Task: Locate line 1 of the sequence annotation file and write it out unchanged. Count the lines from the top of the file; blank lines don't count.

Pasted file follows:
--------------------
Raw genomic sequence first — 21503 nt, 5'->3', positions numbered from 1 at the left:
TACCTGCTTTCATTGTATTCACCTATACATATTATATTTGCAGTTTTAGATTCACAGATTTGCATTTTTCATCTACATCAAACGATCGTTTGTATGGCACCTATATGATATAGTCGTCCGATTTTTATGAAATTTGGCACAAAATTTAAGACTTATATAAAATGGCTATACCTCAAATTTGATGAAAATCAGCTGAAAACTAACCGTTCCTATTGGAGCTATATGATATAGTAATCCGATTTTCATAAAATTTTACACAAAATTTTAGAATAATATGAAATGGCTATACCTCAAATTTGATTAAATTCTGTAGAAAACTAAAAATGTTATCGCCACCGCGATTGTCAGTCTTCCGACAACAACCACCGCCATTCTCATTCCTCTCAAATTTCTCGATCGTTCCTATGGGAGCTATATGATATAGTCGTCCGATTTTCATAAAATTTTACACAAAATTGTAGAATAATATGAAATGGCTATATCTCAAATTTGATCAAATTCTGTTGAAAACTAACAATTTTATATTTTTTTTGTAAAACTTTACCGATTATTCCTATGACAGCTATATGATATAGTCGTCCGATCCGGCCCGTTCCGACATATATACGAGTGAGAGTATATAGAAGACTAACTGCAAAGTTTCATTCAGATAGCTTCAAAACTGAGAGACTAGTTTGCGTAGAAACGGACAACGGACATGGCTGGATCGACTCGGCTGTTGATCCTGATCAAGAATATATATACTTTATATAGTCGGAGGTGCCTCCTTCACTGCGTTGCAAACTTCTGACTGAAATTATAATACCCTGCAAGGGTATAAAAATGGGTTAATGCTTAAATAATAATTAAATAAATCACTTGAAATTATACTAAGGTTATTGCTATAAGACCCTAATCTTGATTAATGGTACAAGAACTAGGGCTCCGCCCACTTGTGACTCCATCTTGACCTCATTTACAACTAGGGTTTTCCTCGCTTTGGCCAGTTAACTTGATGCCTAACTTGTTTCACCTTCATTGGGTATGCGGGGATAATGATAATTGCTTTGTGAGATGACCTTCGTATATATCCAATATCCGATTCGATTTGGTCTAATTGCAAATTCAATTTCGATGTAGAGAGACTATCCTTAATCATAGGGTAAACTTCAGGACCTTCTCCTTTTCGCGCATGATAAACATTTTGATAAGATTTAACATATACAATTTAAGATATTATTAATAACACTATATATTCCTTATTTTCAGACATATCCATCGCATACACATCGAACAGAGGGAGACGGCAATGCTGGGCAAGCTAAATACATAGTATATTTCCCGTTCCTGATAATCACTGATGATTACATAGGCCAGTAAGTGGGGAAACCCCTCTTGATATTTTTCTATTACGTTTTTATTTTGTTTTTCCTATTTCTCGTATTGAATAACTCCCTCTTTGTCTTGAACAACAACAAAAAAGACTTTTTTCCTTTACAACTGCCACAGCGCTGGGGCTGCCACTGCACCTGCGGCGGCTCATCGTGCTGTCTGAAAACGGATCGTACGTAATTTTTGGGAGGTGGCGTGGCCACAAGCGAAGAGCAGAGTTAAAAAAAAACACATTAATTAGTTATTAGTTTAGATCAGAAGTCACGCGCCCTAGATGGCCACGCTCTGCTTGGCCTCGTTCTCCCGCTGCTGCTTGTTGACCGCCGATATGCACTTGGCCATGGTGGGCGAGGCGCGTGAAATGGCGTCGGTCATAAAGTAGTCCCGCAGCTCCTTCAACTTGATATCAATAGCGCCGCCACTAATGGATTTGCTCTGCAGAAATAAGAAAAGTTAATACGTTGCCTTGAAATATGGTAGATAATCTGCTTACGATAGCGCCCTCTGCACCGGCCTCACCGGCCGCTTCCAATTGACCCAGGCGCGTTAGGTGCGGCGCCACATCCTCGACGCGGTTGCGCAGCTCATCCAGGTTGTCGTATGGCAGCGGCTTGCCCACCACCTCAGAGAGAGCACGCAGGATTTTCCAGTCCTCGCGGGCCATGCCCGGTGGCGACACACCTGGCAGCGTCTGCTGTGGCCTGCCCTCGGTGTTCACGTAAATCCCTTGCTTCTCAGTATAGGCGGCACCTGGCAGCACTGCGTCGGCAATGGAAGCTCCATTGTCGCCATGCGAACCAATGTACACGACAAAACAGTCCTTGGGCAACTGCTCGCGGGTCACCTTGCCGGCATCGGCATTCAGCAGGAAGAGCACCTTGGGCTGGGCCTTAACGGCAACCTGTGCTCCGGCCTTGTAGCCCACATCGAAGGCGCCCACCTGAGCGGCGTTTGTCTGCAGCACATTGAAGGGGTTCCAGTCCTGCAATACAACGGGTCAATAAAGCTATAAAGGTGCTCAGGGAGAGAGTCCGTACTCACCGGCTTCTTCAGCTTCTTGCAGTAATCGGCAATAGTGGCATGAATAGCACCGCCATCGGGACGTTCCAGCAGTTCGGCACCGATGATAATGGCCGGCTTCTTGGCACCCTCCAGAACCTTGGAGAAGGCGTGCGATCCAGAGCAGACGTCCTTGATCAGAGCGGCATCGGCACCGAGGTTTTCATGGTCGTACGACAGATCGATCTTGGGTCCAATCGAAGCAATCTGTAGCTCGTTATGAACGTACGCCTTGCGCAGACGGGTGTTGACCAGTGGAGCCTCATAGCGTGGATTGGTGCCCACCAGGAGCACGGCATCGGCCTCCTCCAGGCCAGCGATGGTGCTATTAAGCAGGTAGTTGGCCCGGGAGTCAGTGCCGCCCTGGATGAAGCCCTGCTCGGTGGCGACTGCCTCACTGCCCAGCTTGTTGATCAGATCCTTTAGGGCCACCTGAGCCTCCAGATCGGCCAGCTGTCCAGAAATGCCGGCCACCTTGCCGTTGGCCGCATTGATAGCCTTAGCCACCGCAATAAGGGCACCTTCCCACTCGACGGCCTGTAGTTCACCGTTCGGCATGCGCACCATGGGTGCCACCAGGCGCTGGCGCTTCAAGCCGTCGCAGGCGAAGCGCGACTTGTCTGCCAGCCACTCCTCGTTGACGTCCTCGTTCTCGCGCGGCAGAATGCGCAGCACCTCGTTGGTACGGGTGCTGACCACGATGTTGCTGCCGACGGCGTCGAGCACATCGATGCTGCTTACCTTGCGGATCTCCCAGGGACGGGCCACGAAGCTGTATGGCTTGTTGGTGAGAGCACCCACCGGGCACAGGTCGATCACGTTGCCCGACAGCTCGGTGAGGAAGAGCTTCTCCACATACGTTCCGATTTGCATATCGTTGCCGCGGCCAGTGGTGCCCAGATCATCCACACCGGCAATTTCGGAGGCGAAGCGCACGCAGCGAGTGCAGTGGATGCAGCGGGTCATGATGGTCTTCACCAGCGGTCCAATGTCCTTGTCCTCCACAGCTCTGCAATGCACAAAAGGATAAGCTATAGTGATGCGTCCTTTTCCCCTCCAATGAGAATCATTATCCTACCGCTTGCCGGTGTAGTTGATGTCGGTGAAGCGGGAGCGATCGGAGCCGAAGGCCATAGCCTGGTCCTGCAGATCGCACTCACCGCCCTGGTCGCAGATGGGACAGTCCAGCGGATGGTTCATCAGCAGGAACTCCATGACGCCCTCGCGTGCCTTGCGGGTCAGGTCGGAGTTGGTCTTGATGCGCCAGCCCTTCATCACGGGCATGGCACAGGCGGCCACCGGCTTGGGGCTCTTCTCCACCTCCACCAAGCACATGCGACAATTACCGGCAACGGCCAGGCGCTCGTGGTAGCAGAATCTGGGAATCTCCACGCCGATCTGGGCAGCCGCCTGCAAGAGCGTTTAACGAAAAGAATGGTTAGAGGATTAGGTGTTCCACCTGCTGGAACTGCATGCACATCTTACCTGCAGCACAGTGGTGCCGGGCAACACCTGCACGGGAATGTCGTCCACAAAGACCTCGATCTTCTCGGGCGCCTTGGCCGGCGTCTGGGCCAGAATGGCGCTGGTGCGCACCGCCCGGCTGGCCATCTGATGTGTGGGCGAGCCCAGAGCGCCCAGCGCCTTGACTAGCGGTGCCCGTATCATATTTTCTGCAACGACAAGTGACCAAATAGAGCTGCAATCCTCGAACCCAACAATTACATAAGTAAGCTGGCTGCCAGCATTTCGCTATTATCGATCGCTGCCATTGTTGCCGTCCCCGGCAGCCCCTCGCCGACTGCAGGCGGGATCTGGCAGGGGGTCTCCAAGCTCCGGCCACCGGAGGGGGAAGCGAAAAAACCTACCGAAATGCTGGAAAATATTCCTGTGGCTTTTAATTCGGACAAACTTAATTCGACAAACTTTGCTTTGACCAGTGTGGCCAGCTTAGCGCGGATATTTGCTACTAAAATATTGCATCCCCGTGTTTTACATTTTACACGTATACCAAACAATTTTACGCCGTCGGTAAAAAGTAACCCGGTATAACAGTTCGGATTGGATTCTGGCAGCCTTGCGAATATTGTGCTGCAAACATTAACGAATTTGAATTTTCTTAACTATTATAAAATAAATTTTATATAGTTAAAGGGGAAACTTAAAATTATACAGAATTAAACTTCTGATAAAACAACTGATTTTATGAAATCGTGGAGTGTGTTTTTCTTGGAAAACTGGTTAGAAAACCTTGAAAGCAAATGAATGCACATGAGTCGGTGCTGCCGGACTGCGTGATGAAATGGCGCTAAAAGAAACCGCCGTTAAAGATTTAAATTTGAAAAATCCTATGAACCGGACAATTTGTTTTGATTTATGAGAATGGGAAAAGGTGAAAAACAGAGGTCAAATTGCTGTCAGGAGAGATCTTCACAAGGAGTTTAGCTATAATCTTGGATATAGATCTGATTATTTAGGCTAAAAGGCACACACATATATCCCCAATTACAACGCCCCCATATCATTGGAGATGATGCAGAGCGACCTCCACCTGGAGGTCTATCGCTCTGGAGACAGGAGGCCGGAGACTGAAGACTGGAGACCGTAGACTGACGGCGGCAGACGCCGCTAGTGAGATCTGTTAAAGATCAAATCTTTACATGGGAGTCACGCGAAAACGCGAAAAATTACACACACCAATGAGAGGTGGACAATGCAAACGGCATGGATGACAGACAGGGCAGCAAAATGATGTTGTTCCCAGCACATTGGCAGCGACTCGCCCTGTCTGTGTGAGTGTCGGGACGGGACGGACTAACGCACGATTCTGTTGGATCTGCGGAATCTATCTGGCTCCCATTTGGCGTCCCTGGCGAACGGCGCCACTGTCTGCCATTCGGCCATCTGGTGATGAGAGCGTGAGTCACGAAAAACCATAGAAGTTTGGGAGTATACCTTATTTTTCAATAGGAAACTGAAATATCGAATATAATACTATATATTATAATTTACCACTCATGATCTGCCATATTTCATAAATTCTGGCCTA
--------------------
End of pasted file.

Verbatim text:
Raw genomic sequence first — 21503 nt, 5'->3', positions numbered from 1 at the left: